Leading personal injury and medical negligence solicitors
Cycle Smart Foundation: The 5 S's event, Friday 27 April 2018
As specialists in brain injury and severe disability claims, Boyes Turner’s personal injury lawyers are active supporters of the Cycle Smart Foundation which campaigns for child safety, the prevention of accidents and reduction of injury.
Boyes Turner have been working with the charity’s founder, Angie Lee, to promote safer cycling for children by encouraging them to wear well-fitted cycle helmets properly. Learn more about the 5 Ss campaign here.
Cycle Smart Foundation celebrates its 20th anniversary in May 2018. To mark the event, personal injury partner and Cycle Smart trustee, Claire Roantree, was delighted to host the charity’s ‘5 Ss’ research meeting which gathered representatives from local councils in Berkshire and the South East, the Department for Transport, Hampshire & Thames Valley Police, CCG, Child Accident Prevention Trust, Royal Berkshire Hospital, Brain Injury Group, Brake, Headway UK and Circle Hospital Reading to review and discuss data collected by Cycle Smart over the last 12 months relating to children’s cycling habits.
The charity carried out national questionnaire surveys in 2017 which looked at the cycling behaviour of children aged five to seven, seven to nine, and ten to 14, and studied attitudes in teenage cyclists. All questionnaires were completed in schools which had been randomly selected but gave a cross-section of child cyclists in England.
Findings of the study
The study found that although more children walked to school than cycled, there were higher numbers of hospital admissions for pedal cycle injuries than for injuries to child pedestrians.
There was an increase in the number of cyclists aged between five to nine years old. 79% of children in this younger age group own a helmet, compared with only 58% of 11 to 14 year old cyclists. Amongst helmet owners, a higher proportion of younger children wear their helmet than teenagers. Despite owning a helmet, a large proportion of teenagers never wear one.
Should wearing cycle helmets be mandatory for children up to the age of 14?
More children are cycling on roads where there are cars. Amongst primary school children, who are more easily influenced by their parents and teachers, cycle helmets tend to be worn. Secondary school children are more susceptible to influence from social and peer pressures where factors such as, whether their friends wear helmets, whether to do so is uncool or messes up their hair, are deterring them from looking after their own safety and placing them at increased risk of serious injury in the event of an accident or a fall.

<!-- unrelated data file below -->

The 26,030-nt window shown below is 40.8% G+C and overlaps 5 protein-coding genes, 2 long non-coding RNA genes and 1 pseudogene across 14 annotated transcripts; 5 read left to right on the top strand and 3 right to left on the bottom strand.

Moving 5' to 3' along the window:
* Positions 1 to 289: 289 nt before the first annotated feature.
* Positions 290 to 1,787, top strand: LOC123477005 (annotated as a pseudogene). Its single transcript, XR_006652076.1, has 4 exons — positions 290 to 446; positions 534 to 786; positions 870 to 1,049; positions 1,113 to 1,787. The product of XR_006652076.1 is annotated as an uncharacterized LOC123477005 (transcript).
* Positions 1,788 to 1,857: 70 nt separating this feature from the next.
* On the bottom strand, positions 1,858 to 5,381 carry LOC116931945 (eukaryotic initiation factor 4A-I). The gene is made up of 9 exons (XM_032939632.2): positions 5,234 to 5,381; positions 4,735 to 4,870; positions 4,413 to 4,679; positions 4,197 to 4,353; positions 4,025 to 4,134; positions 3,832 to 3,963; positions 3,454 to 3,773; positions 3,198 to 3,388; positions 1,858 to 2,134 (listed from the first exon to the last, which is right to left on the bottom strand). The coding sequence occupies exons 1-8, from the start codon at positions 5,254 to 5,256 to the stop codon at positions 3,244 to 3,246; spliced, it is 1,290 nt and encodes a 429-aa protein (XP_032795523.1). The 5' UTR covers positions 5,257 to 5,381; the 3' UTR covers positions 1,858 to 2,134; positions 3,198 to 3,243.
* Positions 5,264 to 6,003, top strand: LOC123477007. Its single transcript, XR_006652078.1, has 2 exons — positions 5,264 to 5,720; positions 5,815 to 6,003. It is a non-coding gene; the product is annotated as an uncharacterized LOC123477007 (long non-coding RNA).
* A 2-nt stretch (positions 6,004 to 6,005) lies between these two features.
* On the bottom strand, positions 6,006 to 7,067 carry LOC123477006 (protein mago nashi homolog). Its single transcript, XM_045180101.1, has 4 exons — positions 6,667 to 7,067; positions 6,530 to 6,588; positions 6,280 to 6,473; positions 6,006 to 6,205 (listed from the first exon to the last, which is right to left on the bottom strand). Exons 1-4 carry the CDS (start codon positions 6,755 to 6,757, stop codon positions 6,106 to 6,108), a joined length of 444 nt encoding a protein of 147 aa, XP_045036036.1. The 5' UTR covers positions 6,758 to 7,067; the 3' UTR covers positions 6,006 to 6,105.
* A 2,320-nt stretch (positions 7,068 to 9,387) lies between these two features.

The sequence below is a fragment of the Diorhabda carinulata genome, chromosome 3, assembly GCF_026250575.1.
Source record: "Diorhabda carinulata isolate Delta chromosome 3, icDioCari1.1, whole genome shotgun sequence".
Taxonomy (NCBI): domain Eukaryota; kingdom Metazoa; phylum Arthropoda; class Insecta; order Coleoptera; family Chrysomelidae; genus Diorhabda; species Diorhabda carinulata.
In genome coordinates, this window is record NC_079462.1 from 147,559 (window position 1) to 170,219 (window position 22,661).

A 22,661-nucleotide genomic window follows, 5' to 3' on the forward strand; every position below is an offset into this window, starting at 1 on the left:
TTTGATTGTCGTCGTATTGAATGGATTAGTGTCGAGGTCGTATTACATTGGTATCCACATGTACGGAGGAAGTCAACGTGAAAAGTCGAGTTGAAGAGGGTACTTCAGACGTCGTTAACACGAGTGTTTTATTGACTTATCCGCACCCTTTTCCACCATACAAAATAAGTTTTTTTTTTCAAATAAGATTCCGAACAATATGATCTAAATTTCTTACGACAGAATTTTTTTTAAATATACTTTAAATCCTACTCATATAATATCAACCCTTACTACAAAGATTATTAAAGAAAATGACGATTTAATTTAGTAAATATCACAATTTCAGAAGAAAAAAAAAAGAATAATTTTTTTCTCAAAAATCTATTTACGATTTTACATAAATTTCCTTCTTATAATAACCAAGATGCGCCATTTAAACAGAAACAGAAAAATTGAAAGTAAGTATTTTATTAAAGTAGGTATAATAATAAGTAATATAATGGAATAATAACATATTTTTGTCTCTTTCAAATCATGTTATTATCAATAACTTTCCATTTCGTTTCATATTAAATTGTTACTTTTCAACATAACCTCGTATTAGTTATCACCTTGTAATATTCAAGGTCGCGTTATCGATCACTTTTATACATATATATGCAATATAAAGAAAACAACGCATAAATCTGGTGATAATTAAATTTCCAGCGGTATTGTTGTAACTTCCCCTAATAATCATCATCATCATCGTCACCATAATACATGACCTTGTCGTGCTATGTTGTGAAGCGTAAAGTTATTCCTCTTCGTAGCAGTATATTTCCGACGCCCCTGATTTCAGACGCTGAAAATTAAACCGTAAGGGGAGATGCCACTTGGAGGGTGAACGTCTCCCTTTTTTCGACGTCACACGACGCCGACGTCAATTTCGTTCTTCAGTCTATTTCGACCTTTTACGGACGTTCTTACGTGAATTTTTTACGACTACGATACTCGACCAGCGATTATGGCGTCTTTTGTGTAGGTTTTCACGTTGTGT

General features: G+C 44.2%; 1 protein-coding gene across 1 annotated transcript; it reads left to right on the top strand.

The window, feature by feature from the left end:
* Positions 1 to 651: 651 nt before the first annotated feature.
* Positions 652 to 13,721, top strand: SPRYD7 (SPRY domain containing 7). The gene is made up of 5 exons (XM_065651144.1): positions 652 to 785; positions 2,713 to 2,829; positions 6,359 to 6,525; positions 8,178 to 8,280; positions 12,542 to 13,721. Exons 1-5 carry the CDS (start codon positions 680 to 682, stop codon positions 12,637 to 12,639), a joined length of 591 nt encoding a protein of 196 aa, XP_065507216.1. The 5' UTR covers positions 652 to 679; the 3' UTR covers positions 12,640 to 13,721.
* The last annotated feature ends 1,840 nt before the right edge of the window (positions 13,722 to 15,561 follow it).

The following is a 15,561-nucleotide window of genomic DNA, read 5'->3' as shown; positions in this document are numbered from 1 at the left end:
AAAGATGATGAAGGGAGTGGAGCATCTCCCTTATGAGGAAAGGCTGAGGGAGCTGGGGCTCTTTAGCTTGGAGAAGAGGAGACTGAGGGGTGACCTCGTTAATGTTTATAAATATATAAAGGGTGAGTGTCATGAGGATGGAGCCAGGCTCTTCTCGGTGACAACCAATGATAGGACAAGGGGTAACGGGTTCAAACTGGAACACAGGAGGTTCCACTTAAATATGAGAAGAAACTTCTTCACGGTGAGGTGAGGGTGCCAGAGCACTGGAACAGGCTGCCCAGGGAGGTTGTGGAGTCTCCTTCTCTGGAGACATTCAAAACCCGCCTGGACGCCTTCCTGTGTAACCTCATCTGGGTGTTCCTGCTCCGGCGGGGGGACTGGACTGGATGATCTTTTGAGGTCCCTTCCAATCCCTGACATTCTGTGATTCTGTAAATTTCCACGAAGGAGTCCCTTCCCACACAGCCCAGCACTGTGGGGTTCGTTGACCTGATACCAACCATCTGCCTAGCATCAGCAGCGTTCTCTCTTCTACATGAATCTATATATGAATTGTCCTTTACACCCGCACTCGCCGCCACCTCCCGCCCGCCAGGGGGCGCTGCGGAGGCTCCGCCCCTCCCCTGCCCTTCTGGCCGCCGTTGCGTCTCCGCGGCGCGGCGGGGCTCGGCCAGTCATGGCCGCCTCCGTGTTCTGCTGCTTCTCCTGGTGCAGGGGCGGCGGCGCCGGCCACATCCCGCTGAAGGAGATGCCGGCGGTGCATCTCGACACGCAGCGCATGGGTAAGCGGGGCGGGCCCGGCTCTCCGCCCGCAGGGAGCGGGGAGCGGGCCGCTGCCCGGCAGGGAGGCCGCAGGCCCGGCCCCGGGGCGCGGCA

Internationally, more and more countries have introduced legislation to make helmets mandatory for child cyclists, including France, 22 states of America, Canada, Australia, New Zealand and Jersey. The obvious implication is that mandatory cycle helmet legislation is considered to be associated with a reduction in head injuries with cyclists of all ages. However, young children are particularly vulnerable to head injury if they fall from their bikes.
The diverse and experienced focus group discussed the influence of parental control, social factors, demographics, education, peer pressure, the availability of Bikeability schemes and funding issues in Local Authorities.
Cycle Smart promotes the availability of the Bikeability Scheme for all children regardless of background, beginning at an earlier age and continuing into secondary education to promote and maintain better cycling safety habits. Cycle Smart also campaigns for the mandatory wearing of cycle helmets for children up to 14 years of age.
This push for legislative change is all too frequently met with arguments ranging from the fear that the imposition of mandatory helmets will deter people from cycling if they perceive it to be a dangerous sport to concerns about increasing obesity within an increasingly inactive population. However, for those who have seen first-hand the brain damage and lifelong disability that can be suffered by children who are knocked or fall from their bikes, it makes sense to make safety and the protection of their head and brain the overriding priority.
Cycle Smart’s research reveals that the key factors in influencing the behaviour of children of all ages are school rules and the law. Encouragement is needed to create a collective consciousness whereby the wearing of cycle helmets becomes “the norm”.
In the light of this latest research Boyes Turner await the government’s review of child cycling safety, due later this year in the hope that mandatory increased safety measures will reduce the numbers of children suffering head injuries from cycle accidents in England each year.
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